Graduate student Sylvain Carpentier has two big wardrobe changes on June 9. In the morning, he will process with thousands of other MIT graduates through Killian Court to receive his doctoral degree in mathematics. That evening, he will perform Frédéric Chopin’s Andante Spianato and Grande Polonaise Brillante, Opus 22 on piano with the Boston Pops Orchestra at Symphony Hall. “I think I will need a quiet afternoon to focus,” he says.
“It’s an honor to play with Boston Pops,” said Carpentier. “I have a special relationship to Symphony Hall because I have really enjoyed going to performances there.”
While playing at Symphony Hall will be a first for him, this is not the first time he has performed these pieces. As the winner of a 2016 MIT concerto competition, Carpentier played the same Opus with the MIT Symphony Orchestra at Kresge Auditorium.
Carpentier chose Chopin’s Andante Spianato and Grande Polonaise Brillante for both historical and technical reasons. Chopin composed the piece in the 1800s while moving from his native Poland to France and played it at his first concert in Paris. Carpentier also has ties to both countries—his mother’s family has roots in Poland, and he grew up in Lille, France.
Chopin has always been a household name for Carpentier, who started playing his family piano at the age of three. “The first piece I really sight read was Chopin’s Nocturnes, he said. “He’s just really special to any pianist.”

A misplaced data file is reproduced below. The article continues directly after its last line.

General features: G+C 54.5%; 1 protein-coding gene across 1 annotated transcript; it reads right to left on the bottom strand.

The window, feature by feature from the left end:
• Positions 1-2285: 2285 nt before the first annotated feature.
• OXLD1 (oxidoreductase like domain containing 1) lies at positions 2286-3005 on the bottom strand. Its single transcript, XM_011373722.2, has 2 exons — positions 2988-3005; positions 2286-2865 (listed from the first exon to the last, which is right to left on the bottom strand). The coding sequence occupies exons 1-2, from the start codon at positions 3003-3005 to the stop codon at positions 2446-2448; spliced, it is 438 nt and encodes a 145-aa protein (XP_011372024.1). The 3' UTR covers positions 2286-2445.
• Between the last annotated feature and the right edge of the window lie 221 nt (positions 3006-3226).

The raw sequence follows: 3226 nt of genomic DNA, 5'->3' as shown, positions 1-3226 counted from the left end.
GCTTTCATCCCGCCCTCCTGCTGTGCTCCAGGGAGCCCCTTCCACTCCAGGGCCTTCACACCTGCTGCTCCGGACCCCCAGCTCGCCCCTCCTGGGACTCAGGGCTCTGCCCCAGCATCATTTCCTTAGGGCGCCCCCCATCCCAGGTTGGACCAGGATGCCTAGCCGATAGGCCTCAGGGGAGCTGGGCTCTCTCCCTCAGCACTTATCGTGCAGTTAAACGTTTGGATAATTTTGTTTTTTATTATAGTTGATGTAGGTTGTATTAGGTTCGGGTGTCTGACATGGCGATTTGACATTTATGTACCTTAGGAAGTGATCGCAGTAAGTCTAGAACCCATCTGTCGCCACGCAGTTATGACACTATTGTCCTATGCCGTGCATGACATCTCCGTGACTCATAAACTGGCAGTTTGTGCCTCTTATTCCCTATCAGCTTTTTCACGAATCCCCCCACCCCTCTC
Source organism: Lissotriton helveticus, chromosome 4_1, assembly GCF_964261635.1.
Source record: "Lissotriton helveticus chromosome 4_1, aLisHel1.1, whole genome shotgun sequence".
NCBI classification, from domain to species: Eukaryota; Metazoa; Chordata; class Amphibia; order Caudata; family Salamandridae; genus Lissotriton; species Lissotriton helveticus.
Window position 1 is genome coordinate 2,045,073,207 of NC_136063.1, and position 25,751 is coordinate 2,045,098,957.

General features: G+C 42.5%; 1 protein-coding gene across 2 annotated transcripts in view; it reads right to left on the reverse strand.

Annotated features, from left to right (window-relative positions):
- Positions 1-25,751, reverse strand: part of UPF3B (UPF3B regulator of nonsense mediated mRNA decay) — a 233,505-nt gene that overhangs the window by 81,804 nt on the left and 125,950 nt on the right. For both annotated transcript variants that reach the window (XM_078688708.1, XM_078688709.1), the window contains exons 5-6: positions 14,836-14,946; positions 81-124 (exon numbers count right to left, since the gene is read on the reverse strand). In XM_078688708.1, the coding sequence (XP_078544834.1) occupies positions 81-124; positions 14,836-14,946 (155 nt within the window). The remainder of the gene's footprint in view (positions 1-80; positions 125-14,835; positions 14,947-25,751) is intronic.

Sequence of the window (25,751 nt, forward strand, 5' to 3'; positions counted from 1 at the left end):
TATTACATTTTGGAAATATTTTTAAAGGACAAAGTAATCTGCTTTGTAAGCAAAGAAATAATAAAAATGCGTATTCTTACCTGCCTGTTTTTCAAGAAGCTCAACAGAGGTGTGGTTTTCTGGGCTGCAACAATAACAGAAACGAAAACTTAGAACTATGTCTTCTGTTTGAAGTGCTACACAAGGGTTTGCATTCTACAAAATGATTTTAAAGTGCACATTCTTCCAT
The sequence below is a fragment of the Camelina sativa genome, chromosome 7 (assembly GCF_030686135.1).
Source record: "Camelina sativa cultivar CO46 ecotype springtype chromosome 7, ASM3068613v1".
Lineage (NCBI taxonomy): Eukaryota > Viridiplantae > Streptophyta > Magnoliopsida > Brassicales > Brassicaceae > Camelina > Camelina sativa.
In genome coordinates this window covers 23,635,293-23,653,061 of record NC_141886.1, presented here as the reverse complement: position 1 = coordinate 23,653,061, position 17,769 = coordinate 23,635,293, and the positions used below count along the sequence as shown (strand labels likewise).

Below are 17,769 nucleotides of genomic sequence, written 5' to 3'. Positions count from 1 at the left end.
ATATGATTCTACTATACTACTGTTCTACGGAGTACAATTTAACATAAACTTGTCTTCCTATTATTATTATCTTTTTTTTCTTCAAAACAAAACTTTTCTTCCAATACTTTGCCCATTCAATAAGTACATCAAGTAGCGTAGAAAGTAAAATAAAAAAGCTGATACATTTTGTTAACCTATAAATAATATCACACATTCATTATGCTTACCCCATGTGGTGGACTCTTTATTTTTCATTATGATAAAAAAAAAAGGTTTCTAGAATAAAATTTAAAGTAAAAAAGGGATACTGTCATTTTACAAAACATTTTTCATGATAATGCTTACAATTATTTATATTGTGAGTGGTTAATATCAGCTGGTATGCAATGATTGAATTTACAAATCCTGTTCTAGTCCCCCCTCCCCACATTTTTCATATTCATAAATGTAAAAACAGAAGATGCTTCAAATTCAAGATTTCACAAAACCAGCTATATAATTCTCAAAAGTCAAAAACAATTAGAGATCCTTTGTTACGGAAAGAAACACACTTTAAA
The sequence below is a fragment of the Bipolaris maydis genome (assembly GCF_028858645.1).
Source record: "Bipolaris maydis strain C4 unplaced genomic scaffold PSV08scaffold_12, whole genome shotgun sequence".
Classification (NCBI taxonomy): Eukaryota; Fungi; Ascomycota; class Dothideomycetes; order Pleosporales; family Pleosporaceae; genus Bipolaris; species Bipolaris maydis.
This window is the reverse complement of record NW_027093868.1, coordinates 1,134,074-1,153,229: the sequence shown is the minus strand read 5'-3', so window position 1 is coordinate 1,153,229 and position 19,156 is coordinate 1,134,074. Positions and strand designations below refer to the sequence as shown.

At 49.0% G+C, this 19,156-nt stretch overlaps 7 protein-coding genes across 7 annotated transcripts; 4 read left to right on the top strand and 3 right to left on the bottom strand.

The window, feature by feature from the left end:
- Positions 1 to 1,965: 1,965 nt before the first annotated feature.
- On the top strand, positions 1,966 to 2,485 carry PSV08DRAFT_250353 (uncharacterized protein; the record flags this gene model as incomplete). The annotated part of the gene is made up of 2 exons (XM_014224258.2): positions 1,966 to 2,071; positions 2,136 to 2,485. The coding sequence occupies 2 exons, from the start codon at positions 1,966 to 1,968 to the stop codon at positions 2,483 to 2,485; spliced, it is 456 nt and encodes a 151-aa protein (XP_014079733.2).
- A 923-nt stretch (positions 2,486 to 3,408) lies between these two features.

While the Spianato evokes a “nocturne, hypnotic, and dreamy” atmosphere, Carpentier describes the Grande Polonaise as “virtuous, bright, and technically demanding,” a skillset he hopes to demonstrate in his own performance.
In between piano practice, Carpentier has also been completing his dissertation on mathematical integrable systems. In both fields, he finds similarities in problem solving. “I really like to be given hard problems and at the end solve them,” said Carpentier. “It’s the same with working with a hard piece.”
MIT’s music and math department buildings are side by side, which has made it easy for Carpentier to get in his daily four-hour piano practice amidst dissertation work. “MIT music facilities are really one of the best,” he said of the 24/7 spaces with quality pianos. He also credits mentor and Senior Lecturer David Deveau with helping him progress as a performer.
In the end, Carpentier calls his upcoming performance a farewell to Boston. “I feel a sense of completion,” he said. But he doesn’t have much time to rest. He starts a post-doc in mathematics at Columbia University on July 1.